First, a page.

Even within its ranks, it is doubtful that many FARC members fully supported the organization’s credal beliefs. Rather, much of the FARC’s rank-and-file is composed of nationals, many of whom feel abandoned by the state due to its failure to effectively employ economic and social programs which it had pledged. Colombia’s inability to close the inequality gap has driven the nation’s poor to pursue avenues that address their bread and butter issues, including sympathizing with the FARC.

    Internal Strife
    In the past year, the FARC has faced a number of serious intra-organizational challenges, such as declining morale, loss of leadership, bad press resulting from attacks on civilians, and a significant drop in funding sources. As a result, many of the FARC’s once loyal supporters have abandoned its cause altogether.

    On March 1, 2008, the Colombian military ambushed a FARC outpost on Ecuadorian territory, killing 16 rebels, including second-in-command, Raul Reyes. In the last year alone, four senior officials of the FARC have died, including Reyes, Ivan Ríos, Jóse de Jesús Guzmán, and founder Manuel Marulanda.6 Each fallen commander had played an integral role in the organization, as Reyes, Ríos, and Marulanda were members of FARC’s seven person decision making secretariat, and Guzman headed up FARC’s urban militia unit. A number of the vigilante group’s clandestine refuges have been exposed in recent months. On March 1, Colombian soldiers found a series of extensive underground caves that served as a hideout for top guerrilla commanders, after being tipped off by a FARC deserter.7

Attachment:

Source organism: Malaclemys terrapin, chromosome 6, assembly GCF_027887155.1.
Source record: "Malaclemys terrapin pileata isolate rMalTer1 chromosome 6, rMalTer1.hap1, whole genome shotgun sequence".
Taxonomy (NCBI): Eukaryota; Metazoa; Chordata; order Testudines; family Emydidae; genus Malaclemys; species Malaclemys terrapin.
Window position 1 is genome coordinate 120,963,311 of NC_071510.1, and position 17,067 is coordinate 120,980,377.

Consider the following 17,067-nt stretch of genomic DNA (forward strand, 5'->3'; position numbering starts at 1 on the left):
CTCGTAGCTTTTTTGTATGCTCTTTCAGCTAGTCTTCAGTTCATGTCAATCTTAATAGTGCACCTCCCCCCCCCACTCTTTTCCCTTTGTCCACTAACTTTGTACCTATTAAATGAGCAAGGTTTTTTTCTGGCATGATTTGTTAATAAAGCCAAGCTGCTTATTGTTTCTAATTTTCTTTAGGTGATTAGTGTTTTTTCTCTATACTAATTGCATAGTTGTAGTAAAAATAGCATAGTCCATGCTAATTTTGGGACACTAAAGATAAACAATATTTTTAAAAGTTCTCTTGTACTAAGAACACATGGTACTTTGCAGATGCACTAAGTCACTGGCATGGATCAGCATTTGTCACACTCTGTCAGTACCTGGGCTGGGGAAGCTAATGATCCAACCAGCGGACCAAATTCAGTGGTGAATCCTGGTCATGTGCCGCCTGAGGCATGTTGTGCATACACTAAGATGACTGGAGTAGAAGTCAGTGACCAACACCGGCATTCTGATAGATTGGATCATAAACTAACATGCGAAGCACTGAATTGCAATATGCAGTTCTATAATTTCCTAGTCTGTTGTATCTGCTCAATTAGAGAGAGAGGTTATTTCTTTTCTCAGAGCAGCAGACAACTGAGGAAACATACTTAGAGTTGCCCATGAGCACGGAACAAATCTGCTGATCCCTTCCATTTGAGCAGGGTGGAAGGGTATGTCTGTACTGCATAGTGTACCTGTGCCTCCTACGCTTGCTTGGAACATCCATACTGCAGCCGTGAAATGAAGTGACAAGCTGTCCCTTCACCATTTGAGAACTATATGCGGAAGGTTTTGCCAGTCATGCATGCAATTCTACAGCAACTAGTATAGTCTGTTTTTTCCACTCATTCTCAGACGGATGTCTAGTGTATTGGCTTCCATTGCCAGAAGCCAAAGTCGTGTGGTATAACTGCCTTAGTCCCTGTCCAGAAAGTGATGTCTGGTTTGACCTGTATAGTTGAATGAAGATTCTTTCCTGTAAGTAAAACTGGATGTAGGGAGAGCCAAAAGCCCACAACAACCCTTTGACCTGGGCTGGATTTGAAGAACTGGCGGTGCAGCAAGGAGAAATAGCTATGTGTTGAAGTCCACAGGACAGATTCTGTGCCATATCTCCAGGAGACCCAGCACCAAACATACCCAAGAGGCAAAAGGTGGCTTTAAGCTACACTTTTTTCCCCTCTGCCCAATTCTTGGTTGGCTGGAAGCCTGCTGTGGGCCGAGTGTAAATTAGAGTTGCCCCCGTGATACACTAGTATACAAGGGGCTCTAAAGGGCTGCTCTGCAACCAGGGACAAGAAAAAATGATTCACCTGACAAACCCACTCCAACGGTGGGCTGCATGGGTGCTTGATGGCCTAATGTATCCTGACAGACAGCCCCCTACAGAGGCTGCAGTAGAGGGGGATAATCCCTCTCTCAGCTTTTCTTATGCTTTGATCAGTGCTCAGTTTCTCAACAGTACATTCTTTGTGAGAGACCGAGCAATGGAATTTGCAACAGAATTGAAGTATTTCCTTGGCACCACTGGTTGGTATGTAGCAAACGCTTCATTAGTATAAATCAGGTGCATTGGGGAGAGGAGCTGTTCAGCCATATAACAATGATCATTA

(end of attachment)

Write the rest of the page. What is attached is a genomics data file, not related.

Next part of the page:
Loss of morale from within the group has proven to be the most serious problem facing the rebels. With one estimate projecting that the FARC had at one time as many as 16,000 members under arms at the beginning of the year 2000, today, many experts estimate the organization’s manpower to be half that figure. Not only are FARC members abandoning their organization, many are revealing valuable information after “being thoroughly debriefed by the Israeli-trained Colombian military, resulting in a gold mine of intelligence for the security forces.”8 Although the Israeli role may be an exaggeration and meant to be a political statement rather than verifiable facts, the FARC today is not what it was in the past.

    While advancements in military technology in the past certainly have aided the group logistically, FARC’s tune seems to have deteriorated markedly in recent years. During last year’s cross-border skirmish, Colombian troops discovered a plethora of information on confiscated FARC computers. Amongst the confiscated hard-drives were found detailed information on thousands of FARC’s members as well as vital information pertaining to other illegal organizations in Colombia and around the world. Here, too, these charges may be exaggerated.